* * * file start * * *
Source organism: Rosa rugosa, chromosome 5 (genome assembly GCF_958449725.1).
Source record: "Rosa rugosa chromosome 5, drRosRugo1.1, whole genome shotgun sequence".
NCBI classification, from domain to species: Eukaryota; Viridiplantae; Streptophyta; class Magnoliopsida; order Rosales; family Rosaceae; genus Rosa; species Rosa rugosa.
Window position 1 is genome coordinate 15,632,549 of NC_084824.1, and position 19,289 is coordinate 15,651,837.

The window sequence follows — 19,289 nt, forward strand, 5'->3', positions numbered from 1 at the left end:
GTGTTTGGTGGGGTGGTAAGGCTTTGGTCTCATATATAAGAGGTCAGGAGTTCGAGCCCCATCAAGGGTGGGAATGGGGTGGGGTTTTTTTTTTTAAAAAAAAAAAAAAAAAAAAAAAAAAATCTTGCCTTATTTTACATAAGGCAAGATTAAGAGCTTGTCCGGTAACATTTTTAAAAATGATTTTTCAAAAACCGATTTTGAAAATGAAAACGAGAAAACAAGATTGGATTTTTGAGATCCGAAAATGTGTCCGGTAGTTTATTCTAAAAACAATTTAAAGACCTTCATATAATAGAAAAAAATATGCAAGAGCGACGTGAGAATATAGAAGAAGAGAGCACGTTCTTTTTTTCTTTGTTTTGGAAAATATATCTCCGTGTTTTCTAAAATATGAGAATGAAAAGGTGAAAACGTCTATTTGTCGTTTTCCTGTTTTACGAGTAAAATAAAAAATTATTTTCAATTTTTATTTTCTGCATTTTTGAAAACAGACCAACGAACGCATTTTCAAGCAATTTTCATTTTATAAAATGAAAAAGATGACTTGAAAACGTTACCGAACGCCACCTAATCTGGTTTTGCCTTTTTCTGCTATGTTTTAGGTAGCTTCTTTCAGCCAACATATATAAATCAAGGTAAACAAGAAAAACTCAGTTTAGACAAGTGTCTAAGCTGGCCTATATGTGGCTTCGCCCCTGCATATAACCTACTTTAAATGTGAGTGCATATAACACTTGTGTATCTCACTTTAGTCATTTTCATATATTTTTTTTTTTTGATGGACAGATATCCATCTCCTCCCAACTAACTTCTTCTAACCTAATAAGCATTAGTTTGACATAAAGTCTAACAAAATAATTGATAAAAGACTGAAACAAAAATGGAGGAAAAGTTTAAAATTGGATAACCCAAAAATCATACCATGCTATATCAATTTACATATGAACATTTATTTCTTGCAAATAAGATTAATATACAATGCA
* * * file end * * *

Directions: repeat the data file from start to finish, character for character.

Source organism: Rosa rugosa, chromosome 5 (genome assembly GCF_958449725.1).
Source record: "Rosa rugosa chromosome 5, drRosRugo1.1, whole genome shotgun sequence".
NCBI classification, from domain to species: Eukaryota; Viridiplantae; Streptophyta; class Magnoliopsida; order Rosales; family Rosaceae; genus Rosa; species Rosa rugosa.
Window position 1 is genome coordinate 15,632,549 of NC_084824.1, and position 19,289 is coordinate 15,651,837.

The window sequence follows — 19,289 nt, forward strand, 5'->3', positions numbered from 1 at the left end:
GTGTTTGGTGGGGTGGTAAGGCTTTGGTCTCATATATAAGAGGTCAGGAGTTCGAGCCCCATCAAGGGTGGGAATGGGGTGGGGTTTTTTTTTTTAAAAAAAAAAAAAAAAAAAAAAAAAAATCTTGCCTTATTTTACATAAGGCAAGATTAAGAGCTTGTCCGGTAACATTTTTAAAAATGATTTTTCAAAAACCGATTTTGAAAATGAAAACGAGAAAACAAGATTGGATTTTTGAGATCCGAAAATGTGTCCGGTAGTTTATTCTAAAAACAATTTAAAGACCTTCATATAATAGAAAAAAATATGCAAGAGCGACGTGAGAATATAGAAGAAGAGAGCACGTTCTTTTTTTCTTTGTTTTGGAAAATATATCTCCGTGTTTTCTAAAATATGAGAATGAAAAGGTGAAAACGTCTATTTGTCGTTTTCCTGTTTTACGAGTAAAATAAAAAATTATTTTCAATTTTTATTTTCTGCATTTTTGAAAACAGACCAACGAACGCATTTTCAAGCAATTTTCATTTTATAAAATGAAAAAGATGACTTGAAAACGTTACCGAACGCCACCTAATCTGGTTTTGCCTTTTTCTGCTATGTTTTAGGTAGCTTCTTTCAGCCAACATATATAAATCAAGGTAAACAAGAAAAACTCAGTTTAGACAAGTGTCTAAGCTGGCCTATATGTGGCTTCGCCCCTGCATATAACCTACTTTAAATGTGAGTGCATATAACACTTGTGTATCTCACTTTAGTCATTTTCATATATTTTTTTTTTTTGATGGACAGATATCCATCTCCTCCCAACTAACTTCTTCTAACCTAATAAGCATTAGTTTGACATAAAGTCTAACAAAATAATTGATAAAAGACTGAAACAAAAATGGAGGAAAAGTTTAAAATTGGATAACCCAAAAATCATACCATGCTATATCAATTTACATATGAACATTTATTTCTTGCAAATAAGATTAATATACAATGCA